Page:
What you (or your IT department) should do right now to secure Windows XP

For your home or work computers…

We have all heard dire warnings (mostly from Microsoft and computer sales people) regarding how dangerous and irresponsible you are if you dare to keep your Windows XP machines running for another day without upgrading or replacing them immediately, and even though these warnings are usually accompanied by an offer to sell you upgrade licenses or new machines we still tend to take them very seriously.  Very recently, we’ve been shown just how serious that can become…

Why?  A “zero day” (meaning something completely unprotected against by either antivirus or other means) vulnerability was discovered within most versions of Microsoft’s Internet Explorer that could allow someone to remotely control your computer using your own security privileges.

Sounds pretty scary, right?  Panic did set in quite quickly…

The Director of Homeland security last week set the new record for the quickest over-the-top public display of sheer panic by telling the public at large to stop using Microsoft’s Internet Explorer completely and recommended everyone immediately switch to Firefox or Chrome.

Who wouldn’t take them seriously?  Everyone keeps telling you how every hacker on the planet is now targeting you and your XP machine.  But is it really the end of the road for your XP machine?  Are you left hanging in the breeze with no recourse?  The answer may surprise you.

So let’s look at how many ways XP was protected last week when a supposedly devastating vulnerability sent even Homeland security scurrying for cover:

The first thing we will look at is the most obvious:  Microsoft itself.  Microsoft had actually released a tool that stopped the latest vulnerability long before (November of 2013) this zero day ever took center stage.

It’s called EMET, or Enhanced Mitigation Experience Tool.  In Microsoft’s own words:   EMET “is a utility that helps prevent vulnerabilities in software from being successfully exploited.” It does this by throwing up roadblocks to malicious execution of system files in a wide variety of ways.  You can find more detailed info by following the link at the bottom of this article.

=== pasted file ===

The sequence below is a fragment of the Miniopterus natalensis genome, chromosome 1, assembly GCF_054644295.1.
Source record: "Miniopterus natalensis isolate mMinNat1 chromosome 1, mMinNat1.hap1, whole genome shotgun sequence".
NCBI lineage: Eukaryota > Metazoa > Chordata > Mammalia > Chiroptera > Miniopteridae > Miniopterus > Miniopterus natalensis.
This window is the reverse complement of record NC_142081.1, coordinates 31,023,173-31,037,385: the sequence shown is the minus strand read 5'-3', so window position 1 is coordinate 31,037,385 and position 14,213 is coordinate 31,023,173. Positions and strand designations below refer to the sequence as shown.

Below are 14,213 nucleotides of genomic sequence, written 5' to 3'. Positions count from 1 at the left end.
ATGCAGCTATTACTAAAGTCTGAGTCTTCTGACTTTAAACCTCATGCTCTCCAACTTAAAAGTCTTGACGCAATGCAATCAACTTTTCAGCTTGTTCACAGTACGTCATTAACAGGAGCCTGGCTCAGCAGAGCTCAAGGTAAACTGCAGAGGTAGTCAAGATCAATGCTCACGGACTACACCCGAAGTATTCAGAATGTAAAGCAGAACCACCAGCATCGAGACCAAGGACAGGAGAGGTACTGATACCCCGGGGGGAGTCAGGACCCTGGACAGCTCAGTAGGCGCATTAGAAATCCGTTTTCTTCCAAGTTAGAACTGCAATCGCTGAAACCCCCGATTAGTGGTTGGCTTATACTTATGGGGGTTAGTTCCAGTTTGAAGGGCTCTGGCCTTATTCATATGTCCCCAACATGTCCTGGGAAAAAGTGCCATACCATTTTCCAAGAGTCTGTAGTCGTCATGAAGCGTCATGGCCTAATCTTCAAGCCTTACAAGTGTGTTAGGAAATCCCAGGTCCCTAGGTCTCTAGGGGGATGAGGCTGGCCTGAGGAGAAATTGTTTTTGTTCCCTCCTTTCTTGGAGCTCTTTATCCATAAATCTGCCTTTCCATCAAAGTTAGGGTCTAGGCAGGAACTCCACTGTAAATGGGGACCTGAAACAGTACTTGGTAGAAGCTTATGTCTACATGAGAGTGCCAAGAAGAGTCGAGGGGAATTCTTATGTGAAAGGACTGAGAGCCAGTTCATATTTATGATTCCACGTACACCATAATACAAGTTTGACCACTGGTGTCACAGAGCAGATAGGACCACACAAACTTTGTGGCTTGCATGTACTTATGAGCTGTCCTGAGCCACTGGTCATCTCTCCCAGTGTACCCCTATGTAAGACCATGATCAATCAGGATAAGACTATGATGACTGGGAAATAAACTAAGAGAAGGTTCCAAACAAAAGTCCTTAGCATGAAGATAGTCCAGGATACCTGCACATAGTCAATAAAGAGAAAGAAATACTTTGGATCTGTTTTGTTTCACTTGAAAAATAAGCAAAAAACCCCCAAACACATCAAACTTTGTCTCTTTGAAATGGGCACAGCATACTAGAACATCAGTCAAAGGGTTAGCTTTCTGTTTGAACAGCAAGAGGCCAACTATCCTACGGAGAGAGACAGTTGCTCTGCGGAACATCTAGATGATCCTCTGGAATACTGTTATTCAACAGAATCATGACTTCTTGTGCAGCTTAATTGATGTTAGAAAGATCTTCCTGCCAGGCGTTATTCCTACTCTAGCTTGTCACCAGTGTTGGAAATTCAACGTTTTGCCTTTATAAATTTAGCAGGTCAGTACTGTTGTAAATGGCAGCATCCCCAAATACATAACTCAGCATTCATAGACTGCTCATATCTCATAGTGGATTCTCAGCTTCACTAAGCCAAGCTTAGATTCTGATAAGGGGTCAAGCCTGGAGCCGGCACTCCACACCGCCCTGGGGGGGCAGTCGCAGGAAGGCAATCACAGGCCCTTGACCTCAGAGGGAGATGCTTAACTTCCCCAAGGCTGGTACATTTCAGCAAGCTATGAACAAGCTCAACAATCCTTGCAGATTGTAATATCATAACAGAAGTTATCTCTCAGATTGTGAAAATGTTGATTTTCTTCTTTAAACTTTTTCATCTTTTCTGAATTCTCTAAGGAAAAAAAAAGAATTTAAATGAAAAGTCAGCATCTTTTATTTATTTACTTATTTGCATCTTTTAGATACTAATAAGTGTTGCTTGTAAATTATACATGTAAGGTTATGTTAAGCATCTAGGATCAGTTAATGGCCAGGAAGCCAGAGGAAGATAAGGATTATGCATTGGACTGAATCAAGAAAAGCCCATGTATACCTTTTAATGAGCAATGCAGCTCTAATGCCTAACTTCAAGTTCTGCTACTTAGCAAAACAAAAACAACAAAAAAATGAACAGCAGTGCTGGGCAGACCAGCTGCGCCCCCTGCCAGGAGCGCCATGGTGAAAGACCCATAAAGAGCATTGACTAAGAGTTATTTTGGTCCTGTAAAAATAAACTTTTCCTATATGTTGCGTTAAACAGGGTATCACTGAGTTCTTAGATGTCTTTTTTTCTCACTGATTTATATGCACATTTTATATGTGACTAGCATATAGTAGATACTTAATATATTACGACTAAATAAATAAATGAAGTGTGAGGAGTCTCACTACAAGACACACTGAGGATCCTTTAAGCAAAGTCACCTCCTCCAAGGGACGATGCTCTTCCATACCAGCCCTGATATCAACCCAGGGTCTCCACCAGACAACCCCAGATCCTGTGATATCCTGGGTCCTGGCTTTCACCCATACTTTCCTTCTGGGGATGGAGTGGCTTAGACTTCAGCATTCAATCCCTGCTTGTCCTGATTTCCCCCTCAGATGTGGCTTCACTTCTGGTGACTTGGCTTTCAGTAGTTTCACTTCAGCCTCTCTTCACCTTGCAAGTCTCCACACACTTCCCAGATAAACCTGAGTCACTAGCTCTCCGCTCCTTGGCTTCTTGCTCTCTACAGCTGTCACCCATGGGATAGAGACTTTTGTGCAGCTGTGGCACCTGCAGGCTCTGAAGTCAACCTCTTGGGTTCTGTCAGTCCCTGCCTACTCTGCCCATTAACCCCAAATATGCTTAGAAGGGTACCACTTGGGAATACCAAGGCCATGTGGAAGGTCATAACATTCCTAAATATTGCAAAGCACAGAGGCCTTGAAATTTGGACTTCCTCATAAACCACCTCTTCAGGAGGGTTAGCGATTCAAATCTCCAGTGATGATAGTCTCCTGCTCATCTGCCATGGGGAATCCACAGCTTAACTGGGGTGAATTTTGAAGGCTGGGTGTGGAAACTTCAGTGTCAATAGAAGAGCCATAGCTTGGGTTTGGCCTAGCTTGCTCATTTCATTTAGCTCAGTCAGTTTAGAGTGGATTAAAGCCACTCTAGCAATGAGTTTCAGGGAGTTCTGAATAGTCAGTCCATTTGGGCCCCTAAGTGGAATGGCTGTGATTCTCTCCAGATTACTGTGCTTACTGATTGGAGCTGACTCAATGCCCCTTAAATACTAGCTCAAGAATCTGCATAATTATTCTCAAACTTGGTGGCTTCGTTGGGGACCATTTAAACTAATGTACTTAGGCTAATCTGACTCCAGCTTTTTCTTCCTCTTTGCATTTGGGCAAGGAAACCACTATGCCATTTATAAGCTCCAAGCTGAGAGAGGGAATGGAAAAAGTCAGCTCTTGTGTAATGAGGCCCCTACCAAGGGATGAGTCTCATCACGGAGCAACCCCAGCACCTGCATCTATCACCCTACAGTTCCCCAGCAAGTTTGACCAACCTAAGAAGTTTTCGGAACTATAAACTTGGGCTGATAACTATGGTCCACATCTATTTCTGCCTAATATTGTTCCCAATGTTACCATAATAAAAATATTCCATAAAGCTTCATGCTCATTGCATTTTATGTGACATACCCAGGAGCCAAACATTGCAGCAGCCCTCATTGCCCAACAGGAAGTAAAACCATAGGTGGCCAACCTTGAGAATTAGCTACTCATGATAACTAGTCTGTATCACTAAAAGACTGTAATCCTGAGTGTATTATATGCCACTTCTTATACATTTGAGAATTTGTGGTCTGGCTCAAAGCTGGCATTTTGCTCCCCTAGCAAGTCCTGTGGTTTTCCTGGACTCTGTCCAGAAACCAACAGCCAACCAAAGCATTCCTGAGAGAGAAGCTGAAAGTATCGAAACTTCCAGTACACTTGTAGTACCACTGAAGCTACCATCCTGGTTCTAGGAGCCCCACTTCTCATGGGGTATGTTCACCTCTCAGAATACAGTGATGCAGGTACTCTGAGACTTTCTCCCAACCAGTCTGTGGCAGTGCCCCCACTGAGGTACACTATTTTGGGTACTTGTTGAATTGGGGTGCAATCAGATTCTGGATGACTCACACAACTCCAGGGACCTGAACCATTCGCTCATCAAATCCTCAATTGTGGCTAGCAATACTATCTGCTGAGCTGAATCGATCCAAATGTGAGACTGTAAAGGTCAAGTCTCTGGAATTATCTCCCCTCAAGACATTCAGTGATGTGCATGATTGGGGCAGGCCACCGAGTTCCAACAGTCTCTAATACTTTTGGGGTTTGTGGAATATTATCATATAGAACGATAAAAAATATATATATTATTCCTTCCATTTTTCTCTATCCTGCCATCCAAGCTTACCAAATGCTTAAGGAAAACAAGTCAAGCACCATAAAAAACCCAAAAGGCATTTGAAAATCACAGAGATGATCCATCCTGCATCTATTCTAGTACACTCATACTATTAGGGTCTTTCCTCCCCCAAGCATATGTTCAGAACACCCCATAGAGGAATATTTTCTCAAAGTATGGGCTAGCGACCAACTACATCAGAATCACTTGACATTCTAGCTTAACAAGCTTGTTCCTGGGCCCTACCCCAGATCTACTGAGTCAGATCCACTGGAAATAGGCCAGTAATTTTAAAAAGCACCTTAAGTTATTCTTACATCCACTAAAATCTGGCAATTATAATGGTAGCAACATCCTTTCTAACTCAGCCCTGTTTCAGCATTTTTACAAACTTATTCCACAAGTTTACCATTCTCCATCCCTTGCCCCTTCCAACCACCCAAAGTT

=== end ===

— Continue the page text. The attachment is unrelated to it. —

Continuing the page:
EMET has been around for nearly 3 years now and contains a wide variety of protection options that I won’t go into here, but I mention here because one of those tools is a full mitigation, or lock-down of Internet Explorer.  This single feature stops the zero day vulnerability that hit last week cold in its tracks all by itself without a Microsoft patch, without antivirus updates and most notably, with only very minor side effects.  IN fact, when I deployed this within an environment running nearly 1000 pieces of software and over 700 users, I experienced only a single problem which was resolved within an hour.

With this in mind, any IT department would be hard pressed to justify not deploying EMET as soon as possible and keep it in place indefinitely.

In short, if you don’t have this free tool deployed on your home computer and on your entire business network, you are needlessly exposing your Infrastructure to attack.

It doesn’t get any simpler than that.

 

 

Just my view from the cheap seats…

Homeland Security Director’s panic attack:  http://www.usatoday.com/story/news/usanow/2014/04/28/internet-explorer-bug-homeland-security-clandestine-fox/8409857/

Microsoft’s EMET release announcement:  http://blogs.technet.com/b/srd/archive/2013/11/12/introducing-enhanced-mitigation-experience-toolkit-emet-4-1.aspx

ISSA (Information Systems Security Association):  Using EMET to prevent targeted attacks

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